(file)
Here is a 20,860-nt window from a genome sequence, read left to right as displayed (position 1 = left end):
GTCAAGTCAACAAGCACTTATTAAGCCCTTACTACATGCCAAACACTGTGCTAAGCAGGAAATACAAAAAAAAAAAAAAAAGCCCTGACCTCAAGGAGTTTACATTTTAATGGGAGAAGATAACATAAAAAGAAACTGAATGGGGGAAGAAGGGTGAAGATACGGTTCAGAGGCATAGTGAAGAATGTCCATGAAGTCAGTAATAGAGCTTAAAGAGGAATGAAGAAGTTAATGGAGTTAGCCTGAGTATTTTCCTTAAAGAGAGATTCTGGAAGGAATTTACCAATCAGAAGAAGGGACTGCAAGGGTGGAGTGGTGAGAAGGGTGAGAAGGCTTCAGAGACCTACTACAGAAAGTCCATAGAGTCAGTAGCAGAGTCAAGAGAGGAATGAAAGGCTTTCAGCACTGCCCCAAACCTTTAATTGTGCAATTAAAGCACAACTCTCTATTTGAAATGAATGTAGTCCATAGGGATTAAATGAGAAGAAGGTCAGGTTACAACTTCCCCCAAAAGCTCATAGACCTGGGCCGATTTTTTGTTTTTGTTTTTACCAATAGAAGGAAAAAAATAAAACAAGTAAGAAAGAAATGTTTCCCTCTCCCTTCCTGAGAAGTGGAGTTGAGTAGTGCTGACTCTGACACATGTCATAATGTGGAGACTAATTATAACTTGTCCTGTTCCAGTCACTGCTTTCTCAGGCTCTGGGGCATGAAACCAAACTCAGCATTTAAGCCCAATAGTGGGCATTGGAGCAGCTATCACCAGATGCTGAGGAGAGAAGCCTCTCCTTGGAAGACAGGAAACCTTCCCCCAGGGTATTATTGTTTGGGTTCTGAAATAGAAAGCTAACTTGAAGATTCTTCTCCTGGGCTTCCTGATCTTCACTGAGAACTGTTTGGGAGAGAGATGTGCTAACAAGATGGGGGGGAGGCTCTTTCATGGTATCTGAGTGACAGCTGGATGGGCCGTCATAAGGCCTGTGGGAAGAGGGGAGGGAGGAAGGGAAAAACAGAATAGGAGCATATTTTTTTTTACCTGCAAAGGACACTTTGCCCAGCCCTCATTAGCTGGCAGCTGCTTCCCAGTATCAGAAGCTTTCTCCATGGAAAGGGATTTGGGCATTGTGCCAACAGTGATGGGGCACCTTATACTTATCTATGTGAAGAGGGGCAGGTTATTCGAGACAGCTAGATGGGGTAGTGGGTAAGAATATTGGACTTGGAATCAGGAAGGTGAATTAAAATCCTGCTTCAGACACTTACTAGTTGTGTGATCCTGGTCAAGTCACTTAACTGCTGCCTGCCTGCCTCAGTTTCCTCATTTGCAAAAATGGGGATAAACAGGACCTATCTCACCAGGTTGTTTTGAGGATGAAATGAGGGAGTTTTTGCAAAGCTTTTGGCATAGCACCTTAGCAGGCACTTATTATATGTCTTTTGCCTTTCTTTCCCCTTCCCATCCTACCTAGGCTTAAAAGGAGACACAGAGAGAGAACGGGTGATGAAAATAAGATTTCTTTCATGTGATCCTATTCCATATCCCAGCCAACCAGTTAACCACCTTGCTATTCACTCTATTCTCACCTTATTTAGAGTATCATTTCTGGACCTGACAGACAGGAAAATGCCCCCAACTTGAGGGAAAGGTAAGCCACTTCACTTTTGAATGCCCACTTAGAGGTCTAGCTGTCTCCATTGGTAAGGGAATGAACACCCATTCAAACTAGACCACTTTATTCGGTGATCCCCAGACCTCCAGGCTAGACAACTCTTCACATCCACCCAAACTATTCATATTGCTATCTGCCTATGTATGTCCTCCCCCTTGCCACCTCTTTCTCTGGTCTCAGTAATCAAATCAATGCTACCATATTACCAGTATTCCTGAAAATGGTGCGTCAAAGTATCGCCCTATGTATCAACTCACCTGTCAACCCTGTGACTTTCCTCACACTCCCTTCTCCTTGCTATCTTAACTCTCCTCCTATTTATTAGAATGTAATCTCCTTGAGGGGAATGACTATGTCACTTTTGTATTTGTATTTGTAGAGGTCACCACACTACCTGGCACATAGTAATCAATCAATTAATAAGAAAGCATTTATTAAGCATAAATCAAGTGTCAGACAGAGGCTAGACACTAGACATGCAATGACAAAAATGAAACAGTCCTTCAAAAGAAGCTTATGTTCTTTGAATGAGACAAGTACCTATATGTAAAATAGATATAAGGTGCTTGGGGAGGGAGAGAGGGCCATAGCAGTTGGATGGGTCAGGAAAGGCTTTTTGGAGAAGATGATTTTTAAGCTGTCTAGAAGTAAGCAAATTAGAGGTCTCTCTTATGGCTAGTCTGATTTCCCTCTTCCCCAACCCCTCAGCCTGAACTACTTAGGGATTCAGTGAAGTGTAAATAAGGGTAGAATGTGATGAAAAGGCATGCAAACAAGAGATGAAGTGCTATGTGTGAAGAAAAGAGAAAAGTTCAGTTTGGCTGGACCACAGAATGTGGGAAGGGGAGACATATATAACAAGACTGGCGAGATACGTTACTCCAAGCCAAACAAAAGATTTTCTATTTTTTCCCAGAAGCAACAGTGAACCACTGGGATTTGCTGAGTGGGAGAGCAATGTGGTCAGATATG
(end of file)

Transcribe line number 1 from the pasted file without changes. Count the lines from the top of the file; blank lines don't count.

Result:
Here is a 20,860-nt window from a genome sequence, read left to right as displayed (position 1 = left end):